The MLB Lockout: A Look at the Issues

By Ross Crowell, GSU Law Library Sports Law Correspondent

Here in Atlanta, many baseball fans should be looking forward to the upcoming baseball season, as the Braves are fresh off of a World Series victory. The Braves should start off the 2022 season in under two months, as their first game is scheduled at the Miami Marlins on March 31. However, the Braves and the rest of Major League Baseball (“MLB”) likely will not be playing games as scheduled. It appears to be an all-but certainty that the 2022 season will not start on time due to the MLB lockout. And ultimately it might be beneficial to remember that the lockout grew out of something everyone who’s taken 1L Contracts is at least passingly familiar with: protracted negotiations over an extremely complex contract.

The MLB Lockout: A Look at the Issues

We are now over two months into the lockout, which has been caused by the owners and players failing to reach a new collective bargaining agreement (“CBA”). Further, it appears that the two sides have not made much progress in reaching an agreement. The lockout began on December 2, when the Major League Baseball Players Association and the owners could not reach an agreement, resulting in the MLB’s first work stoppage since 1994. 

The players and owners are mainly arguing over financial issues, with players upset that they aren’t paid the high salaries they think they deserve. The players also want to change a long-time rule that forces players to wait six years to reach free agency. As players’ first contracts are usually not for substantial money unless they were a high draft pick, this rule forces players to wait a significant amount of time before they can cash in on a big second contract (potentially worth hundreds of millions of dollars in some cases). 

Further, the players and owners are struggling to reach an agreement on the pre-arbitration bonus pool. The players recently lowered their proposed pre-arbitration bonus pool from $105 million to $100 million, while the owners are sitting at a proposed $10 million. Thus, there is a significant gap in those negotiations. 

Additional issues that the two sides are arguing over are disincentivizing tanking (i.e., stop rewarding teams who intentionally perform poorly), increasing the competitive balance tax threshold, and ending service-time manipulation. The service-time manipulation is an interesting issue that notably occurred with Atlanta’s All Star outfielder Ronald Acuña. With Acuña, the Braves knew that he was ready to be a big contributor during 2018. However, Atlanta waited until three weeks into the season to call Acuña up from the minor leagues, as this would allow the Braves to get an extra year out of Acuña’s contract before hitting free agency. Thus, the players are hoping the new CBA will put an end to this practice.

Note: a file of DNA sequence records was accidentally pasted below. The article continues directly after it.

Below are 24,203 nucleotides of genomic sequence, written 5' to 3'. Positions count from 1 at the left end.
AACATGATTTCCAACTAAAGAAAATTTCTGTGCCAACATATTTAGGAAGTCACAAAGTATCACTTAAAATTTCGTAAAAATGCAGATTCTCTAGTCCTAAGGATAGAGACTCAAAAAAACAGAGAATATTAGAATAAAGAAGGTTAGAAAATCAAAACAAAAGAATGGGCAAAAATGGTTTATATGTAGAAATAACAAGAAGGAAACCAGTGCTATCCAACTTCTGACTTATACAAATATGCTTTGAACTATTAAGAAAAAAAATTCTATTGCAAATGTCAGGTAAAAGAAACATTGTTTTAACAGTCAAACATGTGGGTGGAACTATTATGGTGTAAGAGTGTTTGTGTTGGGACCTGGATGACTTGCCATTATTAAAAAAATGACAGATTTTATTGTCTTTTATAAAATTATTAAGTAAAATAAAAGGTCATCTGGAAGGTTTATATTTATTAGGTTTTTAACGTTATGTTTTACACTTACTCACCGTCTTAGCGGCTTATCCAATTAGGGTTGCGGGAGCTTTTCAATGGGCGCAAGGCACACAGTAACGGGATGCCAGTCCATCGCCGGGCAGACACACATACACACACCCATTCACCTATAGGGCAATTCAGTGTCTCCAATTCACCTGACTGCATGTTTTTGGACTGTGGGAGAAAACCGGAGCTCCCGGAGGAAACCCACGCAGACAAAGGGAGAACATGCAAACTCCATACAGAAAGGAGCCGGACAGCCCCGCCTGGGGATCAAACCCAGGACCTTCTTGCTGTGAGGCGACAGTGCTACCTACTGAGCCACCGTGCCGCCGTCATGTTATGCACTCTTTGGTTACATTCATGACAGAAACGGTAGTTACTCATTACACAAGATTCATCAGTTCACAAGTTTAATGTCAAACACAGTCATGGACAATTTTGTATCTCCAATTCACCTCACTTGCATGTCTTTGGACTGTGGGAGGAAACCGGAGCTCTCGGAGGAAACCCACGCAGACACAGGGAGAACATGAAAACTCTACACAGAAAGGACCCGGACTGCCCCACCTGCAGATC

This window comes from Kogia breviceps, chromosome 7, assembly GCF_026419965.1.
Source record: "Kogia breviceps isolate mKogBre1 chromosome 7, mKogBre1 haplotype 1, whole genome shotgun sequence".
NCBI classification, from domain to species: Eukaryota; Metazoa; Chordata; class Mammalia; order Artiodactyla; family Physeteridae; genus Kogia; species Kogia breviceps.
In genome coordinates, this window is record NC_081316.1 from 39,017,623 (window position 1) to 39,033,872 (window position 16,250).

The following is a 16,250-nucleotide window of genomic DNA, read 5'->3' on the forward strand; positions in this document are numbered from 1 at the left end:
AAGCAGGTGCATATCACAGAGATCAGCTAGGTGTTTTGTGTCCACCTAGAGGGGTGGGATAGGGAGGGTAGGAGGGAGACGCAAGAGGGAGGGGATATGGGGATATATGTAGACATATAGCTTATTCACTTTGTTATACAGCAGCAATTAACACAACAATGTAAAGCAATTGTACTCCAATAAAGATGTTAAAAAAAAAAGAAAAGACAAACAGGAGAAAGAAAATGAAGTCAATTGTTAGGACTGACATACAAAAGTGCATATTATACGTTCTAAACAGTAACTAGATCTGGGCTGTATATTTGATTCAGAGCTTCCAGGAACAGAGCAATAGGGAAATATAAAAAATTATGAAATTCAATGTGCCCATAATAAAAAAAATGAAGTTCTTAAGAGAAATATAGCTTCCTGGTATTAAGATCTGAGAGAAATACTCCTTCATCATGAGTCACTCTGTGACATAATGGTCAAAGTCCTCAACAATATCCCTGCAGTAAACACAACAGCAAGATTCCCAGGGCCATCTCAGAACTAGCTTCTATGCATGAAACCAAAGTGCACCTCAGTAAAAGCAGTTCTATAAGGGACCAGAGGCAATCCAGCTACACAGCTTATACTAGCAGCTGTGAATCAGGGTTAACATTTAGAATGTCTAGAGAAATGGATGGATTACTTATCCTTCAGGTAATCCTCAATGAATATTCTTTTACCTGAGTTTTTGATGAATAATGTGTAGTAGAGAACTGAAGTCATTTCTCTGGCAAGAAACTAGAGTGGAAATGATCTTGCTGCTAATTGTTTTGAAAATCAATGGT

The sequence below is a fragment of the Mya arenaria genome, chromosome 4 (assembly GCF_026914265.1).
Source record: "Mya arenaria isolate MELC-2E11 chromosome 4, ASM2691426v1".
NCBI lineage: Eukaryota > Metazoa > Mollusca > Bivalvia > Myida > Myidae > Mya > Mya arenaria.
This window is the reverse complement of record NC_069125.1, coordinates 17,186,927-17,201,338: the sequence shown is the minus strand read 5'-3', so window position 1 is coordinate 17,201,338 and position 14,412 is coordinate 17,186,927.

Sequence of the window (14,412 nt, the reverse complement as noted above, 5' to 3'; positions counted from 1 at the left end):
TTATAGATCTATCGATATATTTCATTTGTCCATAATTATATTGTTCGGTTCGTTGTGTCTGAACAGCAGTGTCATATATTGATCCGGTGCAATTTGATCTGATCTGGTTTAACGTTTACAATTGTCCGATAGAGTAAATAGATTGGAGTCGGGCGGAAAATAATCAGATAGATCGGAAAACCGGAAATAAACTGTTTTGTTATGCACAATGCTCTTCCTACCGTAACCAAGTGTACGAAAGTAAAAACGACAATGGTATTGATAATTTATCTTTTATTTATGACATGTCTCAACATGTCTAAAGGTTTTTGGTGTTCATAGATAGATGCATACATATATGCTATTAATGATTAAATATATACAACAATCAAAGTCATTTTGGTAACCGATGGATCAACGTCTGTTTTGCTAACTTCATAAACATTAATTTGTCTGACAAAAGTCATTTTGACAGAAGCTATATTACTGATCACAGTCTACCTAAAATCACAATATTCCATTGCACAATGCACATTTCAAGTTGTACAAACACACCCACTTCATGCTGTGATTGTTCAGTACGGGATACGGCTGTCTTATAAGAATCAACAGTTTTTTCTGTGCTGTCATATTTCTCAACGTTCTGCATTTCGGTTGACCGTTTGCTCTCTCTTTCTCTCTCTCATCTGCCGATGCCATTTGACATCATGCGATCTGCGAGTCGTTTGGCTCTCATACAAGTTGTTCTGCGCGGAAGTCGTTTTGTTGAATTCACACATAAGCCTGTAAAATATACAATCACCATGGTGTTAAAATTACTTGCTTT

Moreover, these negotiations involve several attorneys. Notably, MLB Commissioner Rob Manfred was a labor and employment partner at Morgan Lewis & Bockius LLP prior to his career with the MLB. While Manfred was with Morgan Lewis, he negotiated on behalf of the owners during the 1994-1995 MLB lockout, along with negotiating the league’s first drug-testing program in 2022. Dan Halem, who is the league’s Deputy Commissioner, previously served as a partner at Proskauer Rose LLP, working in labor and employment law, along with sports law. Additionally, Bruce Meyer, the MLB Players Association Senior Director of Collective Bargaining and Legal, is a partner at Weil Gotshal & Manges LLP. Meyer also has experience working on behalf of the NHL, NFL, and NBA during arbitrations, lawsuits, and CBA negotiations. 

These are just a handful of things that are being heavily disputed between the players and owners. With spring training tentatively beginning on February 16, it appears highly unlikely that things will get started on time, likely resulting in the regular season getting pushed back. If you are planning on going to the Braves’ home opener on April 7 against the Mets, now might be the time to start coming to the realization that the game may not occur.  

So, when you’re trying to connect tricky concepts around negotiations, contracts, and labor law to the real world, it might actually be beneficial to think of all of those baseball games that will never be played.